Complete fantasy. Many banks where quite successful without fraud, or excessive fees. It's like you can't imagine an economy without government corruption running it. But it has existed numerous times throughout history.
17   NuttBoxer   2023 Feb 21, 8:43am  

Misc says

We currently have the best monetary system the world has ever seen. There is little friction in the system between buyers and sellers and if we need a few extra trillion dollars, we can add it to the system at almost zero cost (such as with the Covid lockdowns), or heaven forbid a major war.


Explain record homelessness and unemployment. Explain no food on the shelves. Explain having to order everything ahead to do jobs because parts are missing. Explain why almost everyone lives in debt. If this is your utopia, I shudder.
18   NuttBoxer   2023 Feb 21, 8:49am  

Misc says

Exactly my point. If we base our monetary system on a metal commodity, the system by its nature would be deflationary. Whereby prices would decrease as there would be constantly less metal in the system per capita as population increased and metal was removed from the system by people saving it.


You mean all the debt would have to be paid, and we would have to live within our means? Yes! Coins can be of any weight of silver and gold, as small or large as is needed. The argument of not enough metal based on the belief that economic instability is normal. It's not.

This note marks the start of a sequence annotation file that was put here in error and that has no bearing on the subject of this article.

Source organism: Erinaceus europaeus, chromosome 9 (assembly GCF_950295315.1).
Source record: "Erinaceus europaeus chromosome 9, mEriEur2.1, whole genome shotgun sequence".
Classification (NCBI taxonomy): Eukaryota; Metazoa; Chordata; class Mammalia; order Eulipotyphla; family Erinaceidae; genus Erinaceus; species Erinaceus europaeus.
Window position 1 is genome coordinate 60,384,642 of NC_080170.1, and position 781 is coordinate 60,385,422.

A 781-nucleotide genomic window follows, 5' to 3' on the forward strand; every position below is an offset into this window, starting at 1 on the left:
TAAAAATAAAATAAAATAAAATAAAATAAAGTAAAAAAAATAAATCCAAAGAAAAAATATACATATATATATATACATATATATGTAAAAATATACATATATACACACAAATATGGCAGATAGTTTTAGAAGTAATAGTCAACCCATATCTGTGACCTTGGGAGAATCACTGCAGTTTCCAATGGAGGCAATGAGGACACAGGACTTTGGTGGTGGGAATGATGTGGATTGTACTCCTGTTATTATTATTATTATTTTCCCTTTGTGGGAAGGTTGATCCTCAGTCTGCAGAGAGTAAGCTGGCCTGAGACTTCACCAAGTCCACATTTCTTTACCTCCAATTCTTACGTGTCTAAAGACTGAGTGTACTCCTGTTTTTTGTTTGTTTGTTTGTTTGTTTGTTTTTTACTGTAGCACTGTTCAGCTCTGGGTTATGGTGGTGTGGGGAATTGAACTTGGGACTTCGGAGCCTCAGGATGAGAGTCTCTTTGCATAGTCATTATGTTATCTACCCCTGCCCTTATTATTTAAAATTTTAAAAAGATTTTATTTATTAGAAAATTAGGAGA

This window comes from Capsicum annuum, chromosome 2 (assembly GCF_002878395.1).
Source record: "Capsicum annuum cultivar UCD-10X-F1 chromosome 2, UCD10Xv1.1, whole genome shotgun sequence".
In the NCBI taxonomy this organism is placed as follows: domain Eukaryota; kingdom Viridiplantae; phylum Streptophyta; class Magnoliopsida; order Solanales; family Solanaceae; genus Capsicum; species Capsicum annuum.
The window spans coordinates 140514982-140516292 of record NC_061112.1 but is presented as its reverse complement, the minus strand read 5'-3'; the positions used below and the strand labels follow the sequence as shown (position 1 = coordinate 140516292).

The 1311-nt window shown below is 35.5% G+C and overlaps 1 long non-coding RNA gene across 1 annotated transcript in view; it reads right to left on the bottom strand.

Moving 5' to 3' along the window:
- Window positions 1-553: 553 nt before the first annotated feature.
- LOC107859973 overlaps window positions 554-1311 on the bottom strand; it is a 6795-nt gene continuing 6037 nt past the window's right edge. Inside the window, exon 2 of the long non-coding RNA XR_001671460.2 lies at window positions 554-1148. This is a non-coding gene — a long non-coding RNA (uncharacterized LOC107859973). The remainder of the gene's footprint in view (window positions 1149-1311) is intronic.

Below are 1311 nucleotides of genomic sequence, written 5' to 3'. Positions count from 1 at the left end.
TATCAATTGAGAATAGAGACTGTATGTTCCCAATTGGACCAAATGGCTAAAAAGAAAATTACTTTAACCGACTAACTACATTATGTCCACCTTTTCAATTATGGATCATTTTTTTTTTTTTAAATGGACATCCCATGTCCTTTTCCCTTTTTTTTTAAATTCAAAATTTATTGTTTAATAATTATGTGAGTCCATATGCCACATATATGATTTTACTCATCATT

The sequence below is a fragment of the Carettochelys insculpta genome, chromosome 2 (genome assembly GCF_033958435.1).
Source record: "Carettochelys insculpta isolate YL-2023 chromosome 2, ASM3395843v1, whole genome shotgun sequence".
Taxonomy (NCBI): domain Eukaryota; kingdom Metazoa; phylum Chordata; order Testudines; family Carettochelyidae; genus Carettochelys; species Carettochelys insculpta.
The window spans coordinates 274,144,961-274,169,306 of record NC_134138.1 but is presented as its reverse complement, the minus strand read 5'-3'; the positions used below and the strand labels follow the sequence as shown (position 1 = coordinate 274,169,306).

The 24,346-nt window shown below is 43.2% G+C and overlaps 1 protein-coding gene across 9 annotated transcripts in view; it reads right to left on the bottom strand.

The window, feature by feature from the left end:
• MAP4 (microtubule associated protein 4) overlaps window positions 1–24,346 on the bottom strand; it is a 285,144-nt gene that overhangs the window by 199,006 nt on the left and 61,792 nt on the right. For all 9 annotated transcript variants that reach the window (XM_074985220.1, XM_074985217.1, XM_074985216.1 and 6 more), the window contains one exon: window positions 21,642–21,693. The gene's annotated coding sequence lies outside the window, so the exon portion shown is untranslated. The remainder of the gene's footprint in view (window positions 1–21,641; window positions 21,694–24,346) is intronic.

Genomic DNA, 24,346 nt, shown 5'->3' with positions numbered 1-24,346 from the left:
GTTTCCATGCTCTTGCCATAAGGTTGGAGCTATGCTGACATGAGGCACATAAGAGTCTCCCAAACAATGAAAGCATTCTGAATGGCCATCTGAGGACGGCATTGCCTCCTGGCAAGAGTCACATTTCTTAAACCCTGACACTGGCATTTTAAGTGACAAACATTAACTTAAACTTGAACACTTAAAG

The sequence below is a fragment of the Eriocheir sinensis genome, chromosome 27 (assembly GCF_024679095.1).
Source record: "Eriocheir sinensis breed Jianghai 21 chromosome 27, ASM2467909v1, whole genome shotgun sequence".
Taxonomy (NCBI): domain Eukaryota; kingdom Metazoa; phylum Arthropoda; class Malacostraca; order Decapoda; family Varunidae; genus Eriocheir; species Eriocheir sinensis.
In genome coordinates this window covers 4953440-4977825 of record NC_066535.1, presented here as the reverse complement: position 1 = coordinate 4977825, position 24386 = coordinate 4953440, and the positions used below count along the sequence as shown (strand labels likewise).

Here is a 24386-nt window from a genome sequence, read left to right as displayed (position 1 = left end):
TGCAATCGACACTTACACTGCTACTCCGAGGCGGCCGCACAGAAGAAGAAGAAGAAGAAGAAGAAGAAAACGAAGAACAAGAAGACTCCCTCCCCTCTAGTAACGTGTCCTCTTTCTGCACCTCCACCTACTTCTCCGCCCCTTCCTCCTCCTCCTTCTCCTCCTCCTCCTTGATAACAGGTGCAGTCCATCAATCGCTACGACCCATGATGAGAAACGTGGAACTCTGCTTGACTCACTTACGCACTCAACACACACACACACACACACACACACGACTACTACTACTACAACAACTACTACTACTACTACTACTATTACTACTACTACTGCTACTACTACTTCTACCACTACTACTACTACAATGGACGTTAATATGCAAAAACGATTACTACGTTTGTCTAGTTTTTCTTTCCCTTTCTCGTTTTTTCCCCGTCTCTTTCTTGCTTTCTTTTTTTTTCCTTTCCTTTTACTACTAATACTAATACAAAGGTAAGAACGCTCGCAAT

19   Misc   2023 Feb 21, 8:49am  

Obviously, those mythical banks that worked so well under a metal commodity system ---- DID NOT SURVIVE

They can only survive for a limited time before their fraud overwhelms them unless they rely soley on storage fees.
20   NuttBoxer   2023 Feb 21, 8:50am  

Misc says

Futhermore in times of financial stress, such as a war, there would be no ability of the government to raise let's say $4 trillion to pay for the costs of the war as that amount of metal would not exist in the country's treasury. Any country handicapping itself this way would find itself losing to the opposing country.


Oh no, no more war!
21   NuttBoxer   2023 Feb 21, 8:53am  

RWSGFY says

but how do you check the silver content in a typical retail situation?